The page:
Spooky. No sooner had I written about our disappearing churchyards, than in the post this morning comes the latest Conservation Bulletin from English Heritage, featuring places of worship – cathedrals, churches and, yes, memorials. (If you have doubts about the value of English Heritage, you should read this bulletin, full of wise, informative stuff about the extraordinary range of skills and knowledge that is being applied to our historic fabric.)
A piece by Jennifer White (senior landscape adviser at EH) highlights the problem that some local authorities are still flattening memorials, believing them to be a public danger. Apparently eight people have died in the past 30 years as a result of falling stones, but I venture that only lawyers and public servants of a certain type would see that as cause for sweeping the stones away (how many people have died from falling TV sets, pictures and mirrors? Should we remove those from homes?). The very tests conducted to see how safe memorials are, are damaging them and rendering them unsafe. But such has been the public response, there is a page on the local government ombudsman’s website dedicated to complaints about safety tests! “When I made my yearly visit to my mother’s grave”, goes the opening question, “I was shocked to find the gravestone laid flat and a notice telling me to contact the council”.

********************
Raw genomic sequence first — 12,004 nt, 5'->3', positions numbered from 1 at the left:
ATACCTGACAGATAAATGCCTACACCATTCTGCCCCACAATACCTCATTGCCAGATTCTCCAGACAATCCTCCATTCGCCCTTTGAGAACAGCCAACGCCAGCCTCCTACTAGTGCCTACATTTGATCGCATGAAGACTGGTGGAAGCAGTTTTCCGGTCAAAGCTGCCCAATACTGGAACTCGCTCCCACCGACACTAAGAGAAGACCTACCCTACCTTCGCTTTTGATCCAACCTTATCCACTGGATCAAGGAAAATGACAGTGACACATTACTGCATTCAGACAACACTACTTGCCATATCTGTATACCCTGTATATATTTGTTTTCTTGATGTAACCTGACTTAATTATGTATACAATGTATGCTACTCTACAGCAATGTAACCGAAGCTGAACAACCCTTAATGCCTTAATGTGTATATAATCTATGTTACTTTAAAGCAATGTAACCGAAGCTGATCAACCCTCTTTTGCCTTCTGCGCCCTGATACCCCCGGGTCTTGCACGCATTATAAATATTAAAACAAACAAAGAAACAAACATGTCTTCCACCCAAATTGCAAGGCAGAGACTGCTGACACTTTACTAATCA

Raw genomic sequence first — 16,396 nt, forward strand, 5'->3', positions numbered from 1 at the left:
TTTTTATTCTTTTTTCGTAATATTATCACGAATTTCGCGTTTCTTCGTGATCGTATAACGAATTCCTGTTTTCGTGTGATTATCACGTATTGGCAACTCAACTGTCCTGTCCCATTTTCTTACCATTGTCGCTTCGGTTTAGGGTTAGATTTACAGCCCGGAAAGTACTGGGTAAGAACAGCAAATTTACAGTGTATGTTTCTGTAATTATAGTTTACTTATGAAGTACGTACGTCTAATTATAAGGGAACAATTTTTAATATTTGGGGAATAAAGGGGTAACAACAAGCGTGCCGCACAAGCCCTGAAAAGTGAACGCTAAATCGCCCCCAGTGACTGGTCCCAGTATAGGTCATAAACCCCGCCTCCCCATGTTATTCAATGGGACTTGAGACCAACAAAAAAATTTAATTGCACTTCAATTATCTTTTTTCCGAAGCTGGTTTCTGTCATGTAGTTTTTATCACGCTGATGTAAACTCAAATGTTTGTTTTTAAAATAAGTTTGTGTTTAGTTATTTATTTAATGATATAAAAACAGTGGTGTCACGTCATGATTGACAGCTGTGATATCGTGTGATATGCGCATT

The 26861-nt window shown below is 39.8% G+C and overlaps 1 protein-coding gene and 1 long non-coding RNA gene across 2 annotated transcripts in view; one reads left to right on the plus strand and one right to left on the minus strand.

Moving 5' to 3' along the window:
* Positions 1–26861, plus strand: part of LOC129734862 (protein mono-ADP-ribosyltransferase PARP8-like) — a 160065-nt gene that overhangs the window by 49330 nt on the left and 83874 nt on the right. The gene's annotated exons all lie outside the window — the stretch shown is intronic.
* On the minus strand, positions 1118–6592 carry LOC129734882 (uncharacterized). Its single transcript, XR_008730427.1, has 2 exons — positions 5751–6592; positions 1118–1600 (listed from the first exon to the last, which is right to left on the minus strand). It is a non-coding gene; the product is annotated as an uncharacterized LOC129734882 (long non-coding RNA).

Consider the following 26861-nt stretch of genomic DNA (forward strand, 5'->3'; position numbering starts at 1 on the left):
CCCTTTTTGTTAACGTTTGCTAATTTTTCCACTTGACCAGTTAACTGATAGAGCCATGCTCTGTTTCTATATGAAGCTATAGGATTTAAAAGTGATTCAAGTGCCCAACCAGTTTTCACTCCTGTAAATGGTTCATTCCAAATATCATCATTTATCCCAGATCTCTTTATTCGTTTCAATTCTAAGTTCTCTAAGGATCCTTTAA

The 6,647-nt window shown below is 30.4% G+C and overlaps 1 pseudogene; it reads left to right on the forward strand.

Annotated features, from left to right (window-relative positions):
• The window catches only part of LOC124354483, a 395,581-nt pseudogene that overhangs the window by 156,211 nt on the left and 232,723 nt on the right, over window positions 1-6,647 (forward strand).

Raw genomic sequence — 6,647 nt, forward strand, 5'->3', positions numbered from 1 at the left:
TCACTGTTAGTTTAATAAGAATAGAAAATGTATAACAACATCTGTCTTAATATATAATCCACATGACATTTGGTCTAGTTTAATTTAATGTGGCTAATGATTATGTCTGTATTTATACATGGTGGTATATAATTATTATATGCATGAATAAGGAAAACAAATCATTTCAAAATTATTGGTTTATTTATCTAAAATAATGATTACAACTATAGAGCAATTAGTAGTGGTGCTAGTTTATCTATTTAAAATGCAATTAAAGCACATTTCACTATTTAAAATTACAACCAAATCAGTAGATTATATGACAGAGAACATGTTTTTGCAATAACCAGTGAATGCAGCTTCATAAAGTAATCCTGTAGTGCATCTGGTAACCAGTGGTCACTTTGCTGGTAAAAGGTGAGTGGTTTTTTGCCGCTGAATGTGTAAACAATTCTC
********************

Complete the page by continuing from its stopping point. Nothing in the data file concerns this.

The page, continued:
I’ve always liked cemeteries and memorials, long before I came as an archaeologist to realise how precious these things are for helping us understand the mind as well as the world of societies long gone. So here are a few pictures of some special places.